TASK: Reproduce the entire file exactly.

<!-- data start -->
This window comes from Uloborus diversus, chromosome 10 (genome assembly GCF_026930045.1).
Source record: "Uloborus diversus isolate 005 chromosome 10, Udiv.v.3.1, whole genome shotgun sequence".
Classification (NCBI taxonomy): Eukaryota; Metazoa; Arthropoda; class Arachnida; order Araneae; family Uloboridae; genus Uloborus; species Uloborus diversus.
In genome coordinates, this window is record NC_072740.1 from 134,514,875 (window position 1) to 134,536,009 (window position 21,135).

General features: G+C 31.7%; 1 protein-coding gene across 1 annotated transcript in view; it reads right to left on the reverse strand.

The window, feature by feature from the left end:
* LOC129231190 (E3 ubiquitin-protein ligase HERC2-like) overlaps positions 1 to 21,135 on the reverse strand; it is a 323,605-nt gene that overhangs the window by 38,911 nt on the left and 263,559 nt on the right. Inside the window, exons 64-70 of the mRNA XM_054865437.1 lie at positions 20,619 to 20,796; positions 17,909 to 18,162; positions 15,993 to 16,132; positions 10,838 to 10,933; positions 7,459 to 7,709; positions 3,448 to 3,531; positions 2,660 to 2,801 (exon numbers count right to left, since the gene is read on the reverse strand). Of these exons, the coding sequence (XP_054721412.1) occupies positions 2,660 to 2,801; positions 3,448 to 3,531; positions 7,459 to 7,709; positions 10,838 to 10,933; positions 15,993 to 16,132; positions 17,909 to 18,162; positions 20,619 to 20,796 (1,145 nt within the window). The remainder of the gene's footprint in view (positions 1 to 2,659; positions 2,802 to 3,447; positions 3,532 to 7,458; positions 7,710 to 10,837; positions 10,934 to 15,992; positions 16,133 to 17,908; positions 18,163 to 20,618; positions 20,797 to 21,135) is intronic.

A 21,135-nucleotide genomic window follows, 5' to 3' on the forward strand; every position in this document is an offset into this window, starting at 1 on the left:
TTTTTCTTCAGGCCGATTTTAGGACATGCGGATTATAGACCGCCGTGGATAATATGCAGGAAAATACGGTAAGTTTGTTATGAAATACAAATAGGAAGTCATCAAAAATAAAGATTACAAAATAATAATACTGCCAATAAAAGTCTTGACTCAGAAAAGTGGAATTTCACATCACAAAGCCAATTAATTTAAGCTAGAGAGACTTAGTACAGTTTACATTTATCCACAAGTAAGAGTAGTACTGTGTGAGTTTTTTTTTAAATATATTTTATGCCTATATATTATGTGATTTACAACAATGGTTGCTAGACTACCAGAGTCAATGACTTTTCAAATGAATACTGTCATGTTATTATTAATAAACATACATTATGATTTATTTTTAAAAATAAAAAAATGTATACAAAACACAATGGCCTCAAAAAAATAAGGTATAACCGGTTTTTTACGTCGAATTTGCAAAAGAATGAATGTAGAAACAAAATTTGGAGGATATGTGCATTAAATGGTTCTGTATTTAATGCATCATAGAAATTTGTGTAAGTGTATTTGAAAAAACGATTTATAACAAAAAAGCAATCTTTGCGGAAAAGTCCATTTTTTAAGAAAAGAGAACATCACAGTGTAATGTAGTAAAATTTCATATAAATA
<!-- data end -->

This window comes from Uloborus diversus, chromosome 10 (genome assembly GCF_026930045.1).
Source record: "Uloborus diversus isolate 005 chromosome 10, Udiv.v.3.1, whole genome shotgun sequence".
Classification (NCBI taxonomy): Eukaryota; Metazoa; Arthropoda; class Arachnida; order Araneae; family Uloboridae; genus Uloborus; species Uloborus diversus.
In genome coordinates, this window is record NC_072740.1 from 134,514,875 (window position 1) to 134,536,009 (window position 21,135).

General features: G+C 31.7%; 1 protein-coding gene across 1 annotated transcript in view; it reads right to left on the reverse strand.

The window, feature by feature from the left end:
* LOC129231190 (E3 ubiquitin-protein ligase HERC2-like) overlaps positions 1 to 21,135 on the reverse strand; it is a 323,605-nt gene that overhangs the window by 38,911 nt on the left and 263,559 nt on the right. Inside the window, exons 64-70 of the mRNA XM_054865437.1 lie at positions 20,619 to 20,796; positions 17,909 to 18,162; positions 15,993 to 16,132; positions 10,838 to 10,933; positions 7,459 to 7,709; positions 3,448 to 3,531; positions 2,660 to 2,801 (exon numbers count right to left, since the gene is read on the reverse strand). Of these exons, the coding sequence (XP_054721412.1) occupies positions 2,660 to 2,801; positions 3,448 to 3,531; positions 7,459 to 7,709; positions 10,838 to 10,933; positions 15,993 to 16,132; positions 17,909 to 18,162; positions 20,619 to 20,796 (1,145 nt within the window). The remainder of the gene's footprint in view (positions 1 to 2,659; positions 2,802 to 3,447; positions 3,532 to 7,458; positions 7,710 to 10,837; positions 10,934 to 15,992; positions 16,133 to 17,908; positions 18,163 to 20,618; positions 20,797 to 21,135) is intronic.

A 21,135-nucleotide genomic window follows, 5' to 3' on the forward strand; every position in this document is an offset into this window, starting at 1 on the left:
TTTTTCTTCAGGCCGATTTTAGGACATGCGGATTATAGACCGCCGTGGATAATATGCAGGAAAATACGGTAAGTTTGTTATGAAATACAAATAGGAAGTCATCAAAAATAAAGATTACAAAATAATAATACTGCCAATAAAAGTCTTGACTCAGAAAAGTGGAATTTCACATCACAAAGCCAATTAATTTAAGCTAGAGAGACTTAGTACAGTTTACATTTATCCACAAGTAAGAGTAGTACTGTGTGAGTTTTTTTTTAAATATATTTTATGCCTATATATTATGTGATTTACAACAATGGTTGCTAGACTACCAGAGTCAATGACTTTTCAAATGAATACTGTCATGTTATTATTAATAAACATACATTATGATTTATTTTTAAAAATAAAAAAATGTATACAAAACACAATGGCCTCAAAAAAATAAGGTATAACCGGTTTTTTACGTCGAATTTGCAAAAGAATGAATGTAGAAACAAAATTTGGAGGATATGTGCATTAAATGGTTCTGTATTTAATGCATCATAGAAATTTGTGTAAGTGTATTTGAAAAAACGATTTATAACAAAAAAGCAATCTTTGCGGAAAAGTCCATTTTTTAAGAAAAGAGAACATCACAGTGTAATGTAGTAAAATTTCATATAAATA